Dexter Morgan played by Michael C. Hall
I have an unhealthy fascination with serial killer themed shows. Or at least, any drama involving murders. It began with CSI, I took a hiatus, and eventually I was drawn to CBS’ Criminal Minds and Showtime’s Dexter. Unlike FBI/CSI/CIA-centered shows, Dexter speaks from the opposite perspective: from that of a ‘vigilante’ serial killer.
Dexter Morgan is Miami PD’s resident blood spatter analyst. He is well accepted by his peers, save for the ever hostile Agent Doakes. Working with him in the department is his sister Deb, the complete opposite of Dexter but a complementary partner when it comes to crime-solving. His girlfriend is Rita, a dough-eyed mother of two recovering from a history of physical abuse and rape from her ex-husband. Rita’s kids have a special spot in Dexter’s heart. Dexter, by all accounts, appears to be a normal, functioning member of society. Decent job. Good girlfriend. A steady set of friends and respect from his workmates.
Appearances. The most intelligent human beings know how to keep them up consistently and manipulate them into an accepted reality. Serial killers are some of the best at doing this. And underneath his facade of ‘being normal’, Dexter hides an unresponsiveness to human emotion and a growing desire to kill.
But Dexter’s victimology doesn’t involve women, children, or random individuals. He’s a serial killer who gets rid of other serial killers or murderers who’ve never been convicted. For some, this end may not justify the means, but Dexter Morgan’s serial kills certainly make you question how strong you believe in this principle.
Dexter is adapted from Jeff Lindsay’s book trilogy: Darkly Dreaming Dexter, Dearly Devoted Dexter, and Dexter in the Dark. The show’s first season draws from Dexter’s dark dreaming–both on screen and in print, as he finds himself with fascinated with Miami’s very own ‘Ice Truck Killer.’ The Ice Truck Killer murders prostitutes, drains the blood off their bodies, cuts up their body parts and leaves them in public places. Unlike other murderers, he doesn’t want to kill this one; in fact, he wants to meet him since he feels a connection when studying the case and any of its victims.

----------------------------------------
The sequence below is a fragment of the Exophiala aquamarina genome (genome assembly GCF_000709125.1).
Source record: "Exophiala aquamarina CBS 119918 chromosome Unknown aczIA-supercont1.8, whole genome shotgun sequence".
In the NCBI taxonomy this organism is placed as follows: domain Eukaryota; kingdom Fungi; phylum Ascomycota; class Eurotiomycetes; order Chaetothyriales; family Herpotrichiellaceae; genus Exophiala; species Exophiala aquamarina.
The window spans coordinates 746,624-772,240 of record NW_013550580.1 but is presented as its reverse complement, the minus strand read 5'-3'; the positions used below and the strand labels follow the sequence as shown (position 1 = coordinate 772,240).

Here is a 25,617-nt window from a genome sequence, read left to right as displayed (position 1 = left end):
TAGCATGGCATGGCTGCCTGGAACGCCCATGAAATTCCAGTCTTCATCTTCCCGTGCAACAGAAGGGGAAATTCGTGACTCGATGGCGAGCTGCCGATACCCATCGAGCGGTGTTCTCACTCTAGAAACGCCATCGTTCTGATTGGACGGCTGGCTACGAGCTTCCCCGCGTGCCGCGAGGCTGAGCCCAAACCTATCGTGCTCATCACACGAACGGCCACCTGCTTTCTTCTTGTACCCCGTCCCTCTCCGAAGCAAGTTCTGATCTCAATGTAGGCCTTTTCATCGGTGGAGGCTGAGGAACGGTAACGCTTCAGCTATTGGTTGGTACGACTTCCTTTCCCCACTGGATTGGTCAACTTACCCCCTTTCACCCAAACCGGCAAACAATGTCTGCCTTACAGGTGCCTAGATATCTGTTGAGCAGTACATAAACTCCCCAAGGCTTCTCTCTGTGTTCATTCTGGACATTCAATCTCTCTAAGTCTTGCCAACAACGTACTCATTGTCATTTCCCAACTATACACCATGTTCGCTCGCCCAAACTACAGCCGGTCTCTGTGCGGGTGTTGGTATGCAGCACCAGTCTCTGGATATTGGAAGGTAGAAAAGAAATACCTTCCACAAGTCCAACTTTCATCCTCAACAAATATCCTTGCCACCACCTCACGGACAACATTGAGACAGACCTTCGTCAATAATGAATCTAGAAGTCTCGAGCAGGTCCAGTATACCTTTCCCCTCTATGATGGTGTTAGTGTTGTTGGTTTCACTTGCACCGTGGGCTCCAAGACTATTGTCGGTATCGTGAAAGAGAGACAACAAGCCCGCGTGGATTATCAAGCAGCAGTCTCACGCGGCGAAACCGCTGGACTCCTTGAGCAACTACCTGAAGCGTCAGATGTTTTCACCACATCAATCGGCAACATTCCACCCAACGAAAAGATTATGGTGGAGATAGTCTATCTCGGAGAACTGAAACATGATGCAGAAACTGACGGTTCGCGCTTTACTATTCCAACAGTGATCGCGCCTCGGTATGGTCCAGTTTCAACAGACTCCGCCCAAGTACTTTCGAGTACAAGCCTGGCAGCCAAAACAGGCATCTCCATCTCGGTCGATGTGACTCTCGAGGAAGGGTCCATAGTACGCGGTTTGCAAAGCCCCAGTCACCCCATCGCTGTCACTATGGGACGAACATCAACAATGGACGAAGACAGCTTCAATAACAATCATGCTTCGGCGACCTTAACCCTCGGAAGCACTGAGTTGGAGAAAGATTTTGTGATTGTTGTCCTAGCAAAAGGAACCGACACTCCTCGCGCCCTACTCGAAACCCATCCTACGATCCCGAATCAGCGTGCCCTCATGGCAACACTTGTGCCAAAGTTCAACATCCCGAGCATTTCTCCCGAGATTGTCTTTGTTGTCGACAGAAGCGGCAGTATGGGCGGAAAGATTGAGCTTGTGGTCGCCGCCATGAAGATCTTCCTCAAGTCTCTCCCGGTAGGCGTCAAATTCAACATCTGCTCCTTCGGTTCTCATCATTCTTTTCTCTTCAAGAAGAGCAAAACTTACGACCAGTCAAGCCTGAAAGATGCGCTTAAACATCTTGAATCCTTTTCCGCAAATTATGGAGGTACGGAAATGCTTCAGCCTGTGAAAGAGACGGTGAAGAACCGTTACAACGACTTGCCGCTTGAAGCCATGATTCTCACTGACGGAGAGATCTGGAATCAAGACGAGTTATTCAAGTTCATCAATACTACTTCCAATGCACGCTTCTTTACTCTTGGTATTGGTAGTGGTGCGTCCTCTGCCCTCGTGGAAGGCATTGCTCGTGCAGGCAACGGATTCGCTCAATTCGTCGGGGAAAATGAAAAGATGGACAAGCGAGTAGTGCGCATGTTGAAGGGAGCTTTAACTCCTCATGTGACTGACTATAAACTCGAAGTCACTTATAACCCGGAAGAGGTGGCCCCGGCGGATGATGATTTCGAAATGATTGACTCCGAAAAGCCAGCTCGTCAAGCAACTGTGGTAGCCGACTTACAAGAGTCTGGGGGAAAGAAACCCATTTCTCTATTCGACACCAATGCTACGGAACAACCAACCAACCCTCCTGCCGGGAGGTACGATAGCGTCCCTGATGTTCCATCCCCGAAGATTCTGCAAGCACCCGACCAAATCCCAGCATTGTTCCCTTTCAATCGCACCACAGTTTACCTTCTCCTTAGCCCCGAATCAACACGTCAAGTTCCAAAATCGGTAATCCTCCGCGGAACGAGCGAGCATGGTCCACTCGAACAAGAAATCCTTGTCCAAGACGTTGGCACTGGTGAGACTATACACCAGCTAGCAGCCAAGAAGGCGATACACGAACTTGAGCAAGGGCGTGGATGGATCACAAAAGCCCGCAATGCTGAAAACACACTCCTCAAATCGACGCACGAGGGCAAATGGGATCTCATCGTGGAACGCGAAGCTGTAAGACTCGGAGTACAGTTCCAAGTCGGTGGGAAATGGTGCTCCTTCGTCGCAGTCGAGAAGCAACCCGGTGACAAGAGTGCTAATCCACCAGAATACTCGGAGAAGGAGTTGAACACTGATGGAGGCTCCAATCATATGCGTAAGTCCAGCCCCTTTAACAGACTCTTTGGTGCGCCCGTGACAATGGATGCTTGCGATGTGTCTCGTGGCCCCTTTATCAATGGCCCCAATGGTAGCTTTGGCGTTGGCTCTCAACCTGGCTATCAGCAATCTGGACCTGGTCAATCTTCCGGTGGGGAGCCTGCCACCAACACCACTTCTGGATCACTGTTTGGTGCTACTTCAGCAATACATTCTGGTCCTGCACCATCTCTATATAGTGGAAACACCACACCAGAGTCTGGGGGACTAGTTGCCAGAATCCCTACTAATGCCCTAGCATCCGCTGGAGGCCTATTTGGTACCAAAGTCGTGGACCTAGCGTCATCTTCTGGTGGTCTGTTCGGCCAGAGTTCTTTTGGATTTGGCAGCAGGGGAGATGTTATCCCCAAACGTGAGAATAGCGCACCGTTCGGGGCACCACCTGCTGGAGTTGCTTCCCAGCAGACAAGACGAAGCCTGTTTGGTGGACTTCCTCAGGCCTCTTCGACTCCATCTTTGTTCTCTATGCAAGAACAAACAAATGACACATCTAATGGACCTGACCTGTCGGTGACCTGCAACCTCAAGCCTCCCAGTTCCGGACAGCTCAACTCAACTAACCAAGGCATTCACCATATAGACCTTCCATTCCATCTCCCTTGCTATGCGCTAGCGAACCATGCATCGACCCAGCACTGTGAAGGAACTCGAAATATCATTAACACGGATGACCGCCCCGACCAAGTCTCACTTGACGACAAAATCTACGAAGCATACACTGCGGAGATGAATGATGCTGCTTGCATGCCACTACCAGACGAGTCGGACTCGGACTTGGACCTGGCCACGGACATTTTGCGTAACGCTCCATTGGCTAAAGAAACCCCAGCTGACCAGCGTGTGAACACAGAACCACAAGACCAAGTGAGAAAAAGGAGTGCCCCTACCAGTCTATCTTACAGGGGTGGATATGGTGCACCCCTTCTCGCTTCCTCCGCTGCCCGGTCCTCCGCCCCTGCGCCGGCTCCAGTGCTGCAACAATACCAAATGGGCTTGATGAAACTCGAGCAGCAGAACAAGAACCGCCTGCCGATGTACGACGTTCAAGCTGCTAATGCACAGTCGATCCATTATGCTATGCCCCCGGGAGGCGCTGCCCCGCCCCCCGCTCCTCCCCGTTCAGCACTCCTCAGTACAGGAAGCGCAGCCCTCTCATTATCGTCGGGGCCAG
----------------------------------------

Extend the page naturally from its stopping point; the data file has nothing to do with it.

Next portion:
Whether or not you’ve seen the TV adaptation, Darkly Dreaming Dexter is a book you can’t put down. It’s an exciting murder mystery that not only delves into solving who the Ice Truck Killer is, but also into who Dexter is as a ‘human being’. Why does he kill? Was there a trauma from his past that led to him being a cold blooded murderer? Does he struggle in keeping up a ‘normal’ appearance? How well does he cover up and how long until he gets caught? Do his killing acts make him any less of a ‘person’ as society so strictly defines?
The TV series stays faithful to Lindsay’s work, fleshing out the characters with the right casting and cinematography. Michael C. Hall does a superb job playing Dexter, with his perfect-for-narrative voice matching the book’s first person point of view. Jennifer Carpenter’s tough girl accent and unparalleled gorgeousness (I cannot name another TV actress who is just as beautiful, to be honest) are the perfect combination to bringing Deb Morgan to life.
Unfortunately, reading the book before seeing the show is not a practical idea. Anyone who hasn’t seen the show may have a hard time imagining the characters themselves while reading the book. Lindsay’s book focuses primarily on Dexter, and leaves out room for the reader to understand the supporting characters. The TV series actually provides a more complete picture, giving his officemates Doakes, Batista, Masuka, and his girlfriend Rita more significant roles in Dexter’s life. In the book, Rita only shows up for the first half of the book then is mentioned at the end as an after thought. Angel and Masuka only show up for a few paragraphs. It would be hard for someone who read the book first before seeing the series to get a clearer picture of all the characters and the dark, crime-infested world they live in.
The timeline for a TV series may be longer than a book, giving more opportunities for viewers to sympathize and embrace all of Dexter‘s characters. Having seen the series first, I felt shortchanged and expected more from his work. Unfortunately, Lindsay doesn’t use the novel medium to do this. His background as a playwright is obvious, since his book is dialogue heavy. And although his conversations did a lot of showing (rather than telling) about the characters’ traits, quirks, strengths, and weaknesses, the story still didn’t feel as complete as the series. Towards the end, it felt rushed and there were too many ‘deus ex machina’ moments written for the sake of a conclusion. I don’t want to spoil interested TV series watchers, but I’ll guarantee you this: the show’s writers improved on a lot, given Lindsay’s written ending.
Overall, Lindsay’s work wasn’t a waste of time. It was interesting to see where the show got it roots from and I could tell why the producers saw potential in his work. I intend on finishing both the books and the series, but I don’t want to heighten my expectations for the former. Nonetheless, I’m still excited to read both and see how Dexter’s strange story unfolds